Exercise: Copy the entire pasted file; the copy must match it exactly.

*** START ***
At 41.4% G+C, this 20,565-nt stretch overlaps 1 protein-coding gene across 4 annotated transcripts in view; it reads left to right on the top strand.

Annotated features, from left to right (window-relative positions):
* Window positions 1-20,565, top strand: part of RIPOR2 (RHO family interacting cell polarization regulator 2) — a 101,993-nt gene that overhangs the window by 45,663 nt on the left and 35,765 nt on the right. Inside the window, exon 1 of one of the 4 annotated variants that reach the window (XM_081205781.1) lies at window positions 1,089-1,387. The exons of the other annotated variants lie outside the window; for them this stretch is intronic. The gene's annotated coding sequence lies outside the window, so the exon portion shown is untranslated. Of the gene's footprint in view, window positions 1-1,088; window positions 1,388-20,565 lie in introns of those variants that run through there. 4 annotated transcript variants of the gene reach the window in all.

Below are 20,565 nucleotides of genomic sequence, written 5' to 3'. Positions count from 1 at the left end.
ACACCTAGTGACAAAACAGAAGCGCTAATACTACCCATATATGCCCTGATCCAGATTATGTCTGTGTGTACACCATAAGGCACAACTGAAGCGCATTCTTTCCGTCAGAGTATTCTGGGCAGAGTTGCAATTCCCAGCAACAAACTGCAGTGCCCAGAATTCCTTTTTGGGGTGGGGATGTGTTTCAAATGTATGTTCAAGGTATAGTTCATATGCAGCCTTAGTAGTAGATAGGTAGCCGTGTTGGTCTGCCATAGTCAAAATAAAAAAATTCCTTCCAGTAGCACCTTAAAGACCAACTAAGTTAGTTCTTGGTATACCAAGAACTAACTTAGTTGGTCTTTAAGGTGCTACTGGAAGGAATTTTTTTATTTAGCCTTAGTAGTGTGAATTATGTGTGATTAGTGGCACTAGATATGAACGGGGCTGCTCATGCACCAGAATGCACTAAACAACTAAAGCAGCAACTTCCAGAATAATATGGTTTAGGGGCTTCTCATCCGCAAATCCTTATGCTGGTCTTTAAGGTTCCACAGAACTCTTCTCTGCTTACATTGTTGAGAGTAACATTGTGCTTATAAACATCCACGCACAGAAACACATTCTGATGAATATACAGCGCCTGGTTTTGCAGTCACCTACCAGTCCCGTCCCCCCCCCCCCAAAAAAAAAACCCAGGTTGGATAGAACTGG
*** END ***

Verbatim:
At 41.4% G+C, this 20,565-nt stretch overlaps 1 protein-coding gene across 4 annotated transcripts in view; it reads left to right on the top strand.

Annotated features, from left to right (window-relative positions):
* Window positions 1-20,565, top strand: part of RIPOR2 (RHO family interacting cell polarization regulator 2) — a 101,993-nt gene that overhangs the window by 45,663 nt on the left and 35,765 nt on the right. Inside the window, exon 1 of one of the 4 annotated variants that reach the window (XM_081205781.1) lies at window positions 1,089-1,387. The exons of the other annotated variants lie outside the window; for them this stretch is intronic. The gene's annotated coding sequence lies outside the window, so the exon portion shown is untranslated. Of the gene's footprint in view, window positions 1-1,088; window positions 1,388-20,565 lie in introns of those variants that run through there. 4 annotated transcript variants of the gene reach the window in all.

Below are 20,565 nucleotides of genomic sequence, written 5' to 3'. Positions count from 1 at the left end.
ACACCTAGTGACAAAACAGAAGCGCTAATACTACCCATATATGCCCTGATCCAGATTATGTCTGTGTGTACACCATAAGGCACAACTGAAGCGCATTCTTTCCGTCAGAGTATTCTGGGCAGAGTTGCAATTCCCAGCAACAAACTGCAGTGCCCAGAATTCCTTTTTGGGGTGGGGATGTGTTTCAAATGTATGTTCAAGGTATAGTTCATATGCAGCCTTAGTAGTAGATAGGTAGCCGTGTTGGTCTGCCATAGTCAAAATAAAAAAATTCCTTCCAGTAGCACCTTAAAGACCAACTAAGTTAGTTCTTGGTATACCAAGAACTAACTTAGTTGGTCTTTAAGGTGCTACTGGAAGGAATTTTTTTATTTAGCCTTAGTAGTGTGAATTATGTGTGATTAGTGGCACTAGATATGAACGGGGCTGCTCATGCACCAGAATGCACTAAACAACTAAAGCAGCAACTTCCAGAATAATATGGTTTAGGGGCTTCTCATCCGCAAATCCTTATGCTGGTCTTTAAGGTTCCACAGAACTCTTCTCTGCTTACATTGTTGAGAGTAACATTGTGCTTATAAACATCCACGCACAGAAACACATTCTGATGAATATACAGCGCCTGGTTTTGCAGTCACCTACCAGTCCCGTCCCCCCCCCCCCAAAAAAAAAACCCAGGTTGGATAGAACTGG